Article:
Republicans in the Iowa House and Senate voted today to dramatically reduce collective bargaining rights for some 180,000 public employees, following approximately 27 hours of debate in the Iowa Senate and fourteen and a half hours of debate in the Iowa House. GOP leaders moved House File 291 and Senate File 213 simultaneously through both chambers in order to speed up the process.
Democrats had offered dozens of amendments to the bills, which were published for the first time on February 7. Instead of allowing full discussion of every amendment, GOP leaders moved to cut off debate at a “time certain” today. That maneuver had never been used in the Iowa Senate and has been invoked only rarely in the Iowa House–including to end debate on the collective bargaining bill Republicans passed in March 2011. Debate ended in the Iowa House at noon, after which the majority quickly voted down all the remaining amendments with no discussion. Six Republicans joined all 41 Democrats to vote against the bill on final passage. Two of them, Tom Moore and Dave Heaton, are former teachers. Clel Baudler is a retired state trooper. Andy McKean and Shannon Lundgren were just elected from eastern Iowa swing districts, where registered Democrats outnumber Republicans. McKean is also very familiar with Chapter 20 as a former county supervisor and longtime state lawmaker. I don’t know why Mary Ann Hanusa opposed the bill. UPDATE: Hanusa did not respond to my request for comment, but I learned from another source that she is also a former teacher who works in education administration.
Senators debated all night long Wednesday into Thursday morning, with Republicans voting down every Democratic amendment. Independent State Senator David Johnson voted with Democrats on all the amendments and joined them in giving several passionate speeches. Few Republicans in either chamber chose to speak in favor of the bills, aside from Senate Labor Committee Chair Jason Schultz, House Labor Committee Chair Dave Deyoe, and State Representative Steven Holt, who floor-managed the bill and distinguished himself as the legislature’s least convincing liar. The Des Moines Register’s William Petroski summarized some of the important Democratic amendments. I didn’t stay up to watch the whole debate, so would welcome examples of some of the most absurd Republican comments, like State Senator Mark Chelgren accusing Democrats of “stalling” while his party had shown an “incredible amount of patience.” Nothing says “patient” like making sweeping changes to a 43-year-old law, affecting 180,000 Iowans, after only nine days in the legislature.
Senate leaders ended debate at 2 pm Thursday, after which Republicans voted down the remaining Democratic amendments, then substituted the text of the House bill for the Senate bill, to get the legislation to Governor Terry Branstad more quickly. Branstad’s chief of staff, Michael Bousselot, spent the final hours of debate in the Senate chamber. House File 291 eventually passed on a 29-21 Senate vote.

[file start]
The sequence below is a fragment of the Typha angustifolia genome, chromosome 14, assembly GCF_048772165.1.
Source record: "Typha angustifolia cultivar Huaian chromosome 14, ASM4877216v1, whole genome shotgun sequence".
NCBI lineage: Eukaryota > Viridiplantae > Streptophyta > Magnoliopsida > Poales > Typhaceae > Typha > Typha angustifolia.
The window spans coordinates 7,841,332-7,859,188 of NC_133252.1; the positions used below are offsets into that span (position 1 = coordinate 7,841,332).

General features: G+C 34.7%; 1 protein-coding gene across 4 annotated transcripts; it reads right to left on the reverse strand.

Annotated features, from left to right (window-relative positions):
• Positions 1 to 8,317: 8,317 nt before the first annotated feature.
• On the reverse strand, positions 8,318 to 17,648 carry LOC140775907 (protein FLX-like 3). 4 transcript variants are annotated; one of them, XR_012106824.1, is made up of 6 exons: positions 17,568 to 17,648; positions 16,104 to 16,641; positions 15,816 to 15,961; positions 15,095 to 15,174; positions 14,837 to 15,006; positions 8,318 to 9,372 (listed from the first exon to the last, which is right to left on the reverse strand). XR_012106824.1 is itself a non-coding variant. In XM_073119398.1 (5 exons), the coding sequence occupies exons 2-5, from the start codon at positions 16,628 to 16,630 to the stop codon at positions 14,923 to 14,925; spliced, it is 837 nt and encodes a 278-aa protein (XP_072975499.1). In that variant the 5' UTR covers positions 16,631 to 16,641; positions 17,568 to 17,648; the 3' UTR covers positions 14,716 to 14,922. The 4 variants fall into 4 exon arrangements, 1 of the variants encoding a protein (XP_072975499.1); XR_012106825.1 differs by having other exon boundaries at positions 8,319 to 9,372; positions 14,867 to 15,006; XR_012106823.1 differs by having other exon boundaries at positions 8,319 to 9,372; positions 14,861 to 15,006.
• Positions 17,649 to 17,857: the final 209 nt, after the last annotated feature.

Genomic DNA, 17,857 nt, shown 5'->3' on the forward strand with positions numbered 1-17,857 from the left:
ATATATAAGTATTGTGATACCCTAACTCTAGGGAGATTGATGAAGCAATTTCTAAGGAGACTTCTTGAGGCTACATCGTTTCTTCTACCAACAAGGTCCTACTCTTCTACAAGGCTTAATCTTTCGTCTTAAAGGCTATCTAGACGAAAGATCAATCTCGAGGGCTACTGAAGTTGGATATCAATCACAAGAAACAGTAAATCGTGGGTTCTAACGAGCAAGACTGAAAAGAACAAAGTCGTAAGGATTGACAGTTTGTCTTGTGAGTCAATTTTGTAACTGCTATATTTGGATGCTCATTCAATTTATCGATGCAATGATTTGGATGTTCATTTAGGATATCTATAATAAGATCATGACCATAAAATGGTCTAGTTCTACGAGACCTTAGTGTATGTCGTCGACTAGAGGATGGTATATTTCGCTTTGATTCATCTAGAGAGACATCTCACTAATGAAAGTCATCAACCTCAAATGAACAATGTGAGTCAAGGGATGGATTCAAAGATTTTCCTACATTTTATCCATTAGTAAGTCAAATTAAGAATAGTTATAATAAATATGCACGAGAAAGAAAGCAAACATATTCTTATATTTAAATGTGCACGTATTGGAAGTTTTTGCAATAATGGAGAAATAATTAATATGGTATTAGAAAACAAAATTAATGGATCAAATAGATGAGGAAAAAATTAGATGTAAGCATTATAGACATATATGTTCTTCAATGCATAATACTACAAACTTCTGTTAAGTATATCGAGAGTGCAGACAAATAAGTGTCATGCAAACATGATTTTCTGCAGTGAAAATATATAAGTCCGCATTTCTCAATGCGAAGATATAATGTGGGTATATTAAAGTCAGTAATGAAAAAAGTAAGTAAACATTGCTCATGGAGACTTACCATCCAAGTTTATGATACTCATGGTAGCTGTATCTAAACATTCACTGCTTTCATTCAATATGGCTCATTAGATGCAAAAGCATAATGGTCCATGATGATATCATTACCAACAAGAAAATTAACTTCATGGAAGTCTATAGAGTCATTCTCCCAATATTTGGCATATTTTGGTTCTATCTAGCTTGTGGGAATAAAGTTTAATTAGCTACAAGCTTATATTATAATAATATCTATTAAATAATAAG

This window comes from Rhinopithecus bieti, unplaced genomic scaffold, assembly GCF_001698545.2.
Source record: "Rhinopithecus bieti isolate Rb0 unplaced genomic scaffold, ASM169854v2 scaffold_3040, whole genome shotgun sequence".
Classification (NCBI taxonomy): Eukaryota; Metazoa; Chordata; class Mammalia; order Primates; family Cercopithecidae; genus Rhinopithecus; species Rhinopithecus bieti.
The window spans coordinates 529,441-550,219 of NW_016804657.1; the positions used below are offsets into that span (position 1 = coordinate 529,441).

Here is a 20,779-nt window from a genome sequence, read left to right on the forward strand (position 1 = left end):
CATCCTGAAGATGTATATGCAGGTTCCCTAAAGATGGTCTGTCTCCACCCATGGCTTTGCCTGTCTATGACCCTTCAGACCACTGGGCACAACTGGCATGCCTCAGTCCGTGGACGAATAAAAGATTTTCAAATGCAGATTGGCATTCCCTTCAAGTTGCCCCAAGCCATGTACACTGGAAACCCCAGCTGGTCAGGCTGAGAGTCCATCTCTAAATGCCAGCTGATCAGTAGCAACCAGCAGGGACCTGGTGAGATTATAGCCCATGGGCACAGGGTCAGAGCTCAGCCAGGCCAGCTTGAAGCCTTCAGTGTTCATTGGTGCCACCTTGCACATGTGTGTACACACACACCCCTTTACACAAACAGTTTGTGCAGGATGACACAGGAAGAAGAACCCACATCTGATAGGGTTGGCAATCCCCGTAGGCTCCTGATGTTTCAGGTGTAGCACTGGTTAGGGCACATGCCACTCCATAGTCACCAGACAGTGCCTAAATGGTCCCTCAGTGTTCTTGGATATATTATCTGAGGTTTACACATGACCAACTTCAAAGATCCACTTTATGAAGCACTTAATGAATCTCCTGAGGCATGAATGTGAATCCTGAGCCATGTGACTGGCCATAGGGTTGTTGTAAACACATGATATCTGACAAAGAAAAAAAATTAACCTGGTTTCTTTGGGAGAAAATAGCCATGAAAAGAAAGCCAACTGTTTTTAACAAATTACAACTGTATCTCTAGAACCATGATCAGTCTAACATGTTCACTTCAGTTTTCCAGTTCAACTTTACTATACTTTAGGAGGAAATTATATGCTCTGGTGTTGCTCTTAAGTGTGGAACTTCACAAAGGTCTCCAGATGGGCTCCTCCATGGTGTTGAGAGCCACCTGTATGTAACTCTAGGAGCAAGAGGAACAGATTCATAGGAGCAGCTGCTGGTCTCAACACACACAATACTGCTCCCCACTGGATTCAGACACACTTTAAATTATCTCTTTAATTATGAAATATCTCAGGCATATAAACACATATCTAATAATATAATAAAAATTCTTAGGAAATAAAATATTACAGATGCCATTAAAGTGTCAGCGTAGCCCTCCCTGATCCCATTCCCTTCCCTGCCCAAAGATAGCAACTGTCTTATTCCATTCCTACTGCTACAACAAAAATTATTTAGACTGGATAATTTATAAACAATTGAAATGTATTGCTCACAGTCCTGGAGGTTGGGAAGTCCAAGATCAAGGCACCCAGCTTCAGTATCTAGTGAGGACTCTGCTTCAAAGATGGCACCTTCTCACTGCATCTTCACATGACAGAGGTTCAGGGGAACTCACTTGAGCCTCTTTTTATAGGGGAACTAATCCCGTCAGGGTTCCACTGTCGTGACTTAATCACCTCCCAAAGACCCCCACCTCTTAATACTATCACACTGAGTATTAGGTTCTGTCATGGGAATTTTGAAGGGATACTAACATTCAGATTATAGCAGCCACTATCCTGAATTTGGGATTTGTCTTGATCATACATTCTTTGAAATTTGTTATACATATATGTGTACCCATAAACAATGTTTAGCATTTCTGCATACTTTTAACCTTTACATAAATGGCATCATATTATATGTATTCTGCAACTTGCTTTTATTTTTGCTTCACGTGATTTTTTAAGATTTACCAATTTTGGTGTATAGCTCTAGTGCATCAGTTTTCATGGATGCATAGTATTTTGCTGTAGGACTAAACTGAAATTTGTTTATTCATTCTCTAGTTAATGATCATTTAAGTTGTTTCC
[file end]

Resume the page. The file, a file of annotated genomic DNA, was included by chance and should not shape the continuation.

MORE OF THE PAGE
Iowa’s largest public-sector union, AFSCME Iowa Council 61, plans to file a lawsuit claiming the new law is unconstitutional, presumably because of the way it grants more bargaining rights to “public safety” workers than to others, many of whom do dangerous jobs. Video from a February 16 press conference by labor leaders is available here.
I enclose below statements about the bill by legislative leaders from both parties, as well as documents prepared by Iowa House Democratic and Republican staff, which discuss in more detail how House File 291 will affect collective bargaining rights for different types of public employees. Regarding substantive impacts, I also recommend the recent guest posts here by state employee Ruth Thompson, University of Northern Iowa Professor Chris Martin, and attorney James Larew, who predicted that today’s action “will be remembered as the most destructive blow to our ability to govern ourselves fairly and efficiently in nearly half a century.”
GOP spin notwithstanding, collective bargaining “reform” in Iowa was designed primarily with political goals in mind, like similar measures in other states. Republicans know that crippling public sector unions will make it harder for Democrats to win elections.
Although Republicans repeatedly claimed during the House and Senate debates that their bill would help local governments, Chapter 20 has worked so well that more than 140 school districts rushed to sign new contracts with the teachers union before the legislature acted. Boards of supervisors in several large counties passed resolutions condemning the proposal. Linn County Supervisor Brent Oleson’s case against the bill is convincing.